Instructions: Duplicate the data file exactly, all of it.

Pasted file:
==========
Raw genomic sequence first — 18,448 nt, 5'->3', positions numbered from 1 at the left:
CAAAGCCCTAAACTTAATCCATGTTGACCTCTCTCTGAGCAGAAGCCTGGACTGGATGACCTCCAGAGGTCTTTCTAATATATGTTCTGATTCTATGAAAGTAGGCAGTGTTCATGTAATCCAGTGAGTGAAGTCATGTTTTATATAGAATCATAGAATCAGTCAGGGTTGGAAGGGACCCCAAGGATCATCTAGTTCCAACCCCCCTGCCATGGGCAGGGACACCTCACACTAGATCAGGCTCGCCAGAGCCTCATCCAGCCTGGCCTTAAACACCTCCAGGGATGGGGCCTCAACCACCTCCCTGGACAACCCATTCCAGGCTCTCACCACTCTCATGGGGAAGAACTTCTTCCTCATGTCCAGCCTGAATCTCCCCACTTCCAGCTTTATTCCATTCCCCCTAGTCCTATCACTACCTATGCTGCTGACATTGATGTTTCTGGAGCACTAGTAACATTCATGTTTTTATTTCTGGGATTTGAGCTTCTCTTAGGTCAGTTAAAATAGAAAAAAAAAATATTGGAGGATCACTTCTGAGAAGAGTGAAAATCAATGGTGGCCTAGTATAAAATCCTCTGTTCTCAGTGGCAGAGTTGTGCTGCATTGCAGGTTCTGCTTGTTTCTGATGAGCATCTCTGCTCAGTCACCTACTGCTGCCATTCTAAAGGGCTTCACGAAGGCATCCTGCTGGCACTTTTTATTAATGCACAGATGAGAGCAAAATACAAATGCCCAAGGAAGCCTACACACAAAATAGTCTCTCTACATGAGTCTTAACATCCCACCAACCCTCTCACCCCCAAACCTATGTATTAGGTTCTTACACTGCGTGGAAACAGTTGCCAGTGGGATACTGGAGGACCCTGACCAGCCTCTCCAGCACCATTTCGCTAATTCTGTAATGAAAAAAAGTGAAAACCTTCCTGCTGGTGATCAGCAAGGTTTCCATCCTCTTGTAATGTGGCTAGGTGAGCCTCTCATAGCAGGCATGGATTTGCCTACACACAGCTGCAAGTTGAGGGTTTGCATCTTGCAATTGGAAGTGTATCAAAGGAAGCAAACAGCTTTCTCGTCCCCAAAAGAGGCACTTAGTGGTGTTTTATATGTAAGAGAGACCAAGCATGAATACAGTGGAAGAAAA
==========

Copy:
Raw genomic sequence first — 18,448 nt, 5'->3', positions numbered from 1 at the left:
CAAAGCCCTAAACTTAATCCATGTTGACCTCTCTCTGAGCAGAAGCCTGGACTGGATGACCTCCAGAGGTCTTTCTAATATATGTTCTGATTCTATGAAAGTAGGCAGTGTTCATGTAATCCAGTGAGTGAAGTCATGTTTTATATAGAATCATAGAATCAGTCAGGGTTGGAAGGGACCCCAAGGATCATCTAGTTCCAACCCCCCTGCCATGGGCAGGGACACCTCACACTAGATCAGGCTCGCCAGAGCCTCATCCAGCCTGGCCTTAAACACCTCCAGGGATGGGGCCTCAACCACCTCCCTGGACAACCCATTCCAGGCTCTCACCACTCTCATGGGGAAGAACTTCTTCCTCATGTCCAGCCTGAATCTCCCCACTTCCAGCTTTATTCCATTCCCCCTAGTCCTATCACTACCTATGCTGCTGACATTGATGTTTCTGGAGCACTAGTAACATTCATGTTTTTATTTCTGGGATTTGAGCTTCTCTTAGGTCAGTTAAAATAGAAAAAAAAAATATTGGAGGATCACTTCTGAGAAGAGTGAAAATCAATGGTGGCCTAGTATAAAATCCTCTGTTCTCAGTGGCAGAGTTGTGCTGCATTGCAGGTTCTGCTTGTTTCTGATGAGCATCTCTGCTCAGTCACCTACTGCTGCCATTCTAAAGGGCTTCACGAAGGCATCCTGCTGGCACTTTTTATTAATGCACAGATGAGAGCAAAATACAAATGCCCAAGGAAGCCTACACACAAAATAGTCTCTCTACATGAGTCTTAACATCCCACCAACCCTCTCACCCCCAAACCTATGTATTAGGTTCTTACACTGCGTGGAAACAGTTGCCAGTGGGATACTGGAGGACCCTGACCAGCCTCTCCAGCACCATTTCGCTAATTCTGTAATGAAAAAAAGTGAAAACCTTCCTGCTGGTGATCAGCAAGGTTTCCATCCTCTTGTAATGTGGCTAGGTGAGCCTCTCATAGCAGGCATGGATTTGCCTACACACAGCTGCAAGTTGAGGGTTTGCATCTTGCAATTGGAAGTGTATCAAAGGAAGCAAACAGCTTTCTCGTCCCCAAAAGAGGCACTTAGTGGTGTTTTATATGTAAGAGAGACCAAGCATGAATACAGTGGAAGAAAA